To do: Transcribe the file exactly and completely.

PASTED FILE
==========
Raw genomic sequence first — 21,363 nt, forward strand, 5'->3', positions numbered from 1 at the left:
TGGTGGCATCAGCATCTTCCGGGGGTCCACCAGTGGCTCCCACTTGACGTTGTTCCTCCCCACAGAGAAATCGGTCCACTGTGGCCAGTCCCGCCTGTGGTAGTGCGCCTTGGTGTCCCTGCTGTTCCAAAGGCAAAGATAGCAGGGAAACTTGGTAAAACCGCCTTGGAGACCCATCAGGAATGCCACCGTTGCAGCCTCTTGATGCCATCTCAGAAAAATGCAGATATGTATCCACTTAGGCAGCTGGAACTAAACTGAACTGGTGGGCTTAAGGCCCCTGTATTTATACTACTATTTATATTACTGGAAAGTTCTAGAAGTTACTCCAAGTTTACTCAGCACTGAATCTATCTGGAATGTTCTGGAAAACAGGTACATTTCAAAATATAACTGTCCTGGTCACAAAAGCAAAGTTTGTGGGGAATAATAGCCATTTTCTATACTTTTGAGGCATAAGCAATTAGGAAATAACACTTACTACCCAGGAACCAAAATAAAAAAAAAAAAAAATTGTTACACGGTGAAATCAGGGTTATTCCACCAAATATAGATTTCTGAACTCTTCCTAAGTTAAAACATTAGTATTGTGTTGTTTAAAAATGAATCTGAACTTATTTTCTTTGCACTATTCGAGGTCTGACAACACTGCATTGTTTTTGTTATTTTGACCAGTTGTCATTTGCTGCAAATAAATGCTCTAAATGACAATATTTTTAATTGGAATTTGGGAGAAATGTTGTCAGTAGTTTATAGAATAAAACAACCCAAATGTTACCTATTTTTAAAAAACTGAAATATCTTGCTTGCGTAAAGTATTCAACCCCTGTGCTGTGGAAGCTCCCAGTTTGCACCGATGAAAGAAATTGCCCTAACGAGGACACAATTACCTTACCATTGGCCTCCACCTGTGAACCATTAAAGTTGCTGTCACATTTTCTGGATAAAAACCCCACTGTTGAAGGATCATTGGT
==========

Raw genomic sequence first — 21,363 nt, forward strand, 5'->3', positions numbered from 1 at the left:
TGGTGGCATCAGCATCTTCCGGGGGTCCACCAGTGGCTCCCACTTGACGTTGTTCCTCCCCACAGAGAAATCGGTCCACTGTGGCCAGTCCCGCCTGTGGTAGTGCGCCTTGGTGTCCCTGCTGTTCCAAAGGCAAAGATAGCAGGGAAACTTGGTAAAACCGCCTTGGAGACCCATCAGGAATGCCACCGTTGCAGCCTCTTGATGCCATCTCAGAAAAATGCAGATATGTATCCACTTAGGCAGCTGGAACTAAACTGAACTGGTGGGCTTAAGGCCCCTGTATTTATACTACTATTTATATTACTGGAAAGTTCTAGAAGTTACTCCAAGTTTACTCAGCACTGAATCTATCTGGAATGTTCTGGAAAACAGGTACATTTCAAAATATAACTGTCCTGGTCACAAAAGCAAAGTTTGTGGGGAATAATAGCCATTTTCTATACTTTTGAGGCATAAGCAATTAGGAAATAACACTTACTACCCAGGAACCAAAATAAAAAAAAAAAAAAATTGTTACACGGTGAAATCAGGGTTATTCCACCAAATATAGATTTCTGAACTCTTCCTAAGTTAAAACATTAGTATTGTGTTGTTTAAAAATGAATCTGAACTTATTTTCTTTGCACTATTCGAGGTCTGACAACACTGCATTGTTTTTGTTATTTTGACCAGTTGTCATTTGCTGCAAATAAATGCTCTAAATGACAATATTTTTAATTGGAATTTGGGAGAAATGTTGTCAGTAGTTTATAGAATAAAACAACCCAAATGTTACCTATTTTTAAAAAACTGAAATATCTTGCTTGCGTAAAGTATTCAACCCCTGTGCTGTGGAAGCTCCCAGTTTGCACCGATGAAAGAAATTGCCCTAACGAGGACACAATTACCTTACCATTGGCCTCCACCTGTGAACCATTAAAGTTGCTGTCACATTTTCTGGATAAAAACCCCACTGTTGAAGGATCATTGGT